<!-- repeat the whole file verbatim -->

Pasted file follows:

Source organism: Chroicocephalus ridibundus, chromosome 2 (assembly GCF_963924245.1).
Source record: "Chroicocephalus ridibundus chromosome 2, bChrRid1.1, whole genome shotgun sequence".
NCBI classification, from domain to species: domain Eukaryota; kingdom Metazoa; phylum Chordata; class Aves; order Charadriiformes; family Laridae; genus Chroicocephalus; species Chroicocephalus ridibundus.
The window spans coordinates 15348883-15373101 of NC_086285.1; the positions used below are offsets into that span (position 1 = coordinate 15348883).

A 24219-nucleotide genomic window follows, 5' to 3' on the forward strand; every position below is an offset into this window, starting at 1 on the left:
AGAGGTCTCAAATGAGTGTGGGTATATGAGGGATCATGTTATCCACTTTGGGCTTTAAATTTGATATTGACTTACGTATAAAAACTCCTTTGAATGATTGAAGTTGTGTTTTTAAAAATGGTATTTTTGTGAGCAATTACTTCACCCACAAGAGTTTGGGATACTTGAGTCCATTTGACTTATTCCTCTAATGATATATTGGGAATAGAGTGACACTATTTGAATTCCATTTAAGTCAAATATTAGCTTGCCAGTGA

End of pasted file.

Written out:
Source organism: Chroicocephalus ridibundus, chromosome 2 (assembly GCF_963924245.1).
Source record: "Chroicocephalus ridibundus chromosome 2, bChrRid1.1, whole genome shotgun sequence".
NCBI classification, from domain to species: domain Eukaryota; kingdom Metazoa; phylum Chordata; class Aves; order Charadriiformes; family Laridae; genus Chroicocephalus; species Chroicocephalus ridibundus.
The window spans coordinates 15348883-15373101 of NC_086285.1; the positions used below are offsets into that span (position 1 = coordinate 15348883).

A 24219-nucleotide genomic window follows, 5' to 3' on the forward strand; every position below is an offset into this window, starting at 1 on the left:
AGAGGTCTCAAATGAGTGTGGGTATATGAGGGATCATGTTATCCACTTTGGGCTTTAAATTTGATATTGACTTACGTATAAAAACTCCTTTGAATGATTGAAGTTGTGTTTTTAAAAATGGTATTTTTGTGAGCAATTACTTCACCCACAAGAGTTTGGGATACTTGAGTCCATTTGACTTATTCCTCTAATGATATATTGGGAATAGAGTGACACTATTTGAATTCCATTTAAGTCAAATATTAGCTTGCCAGTGA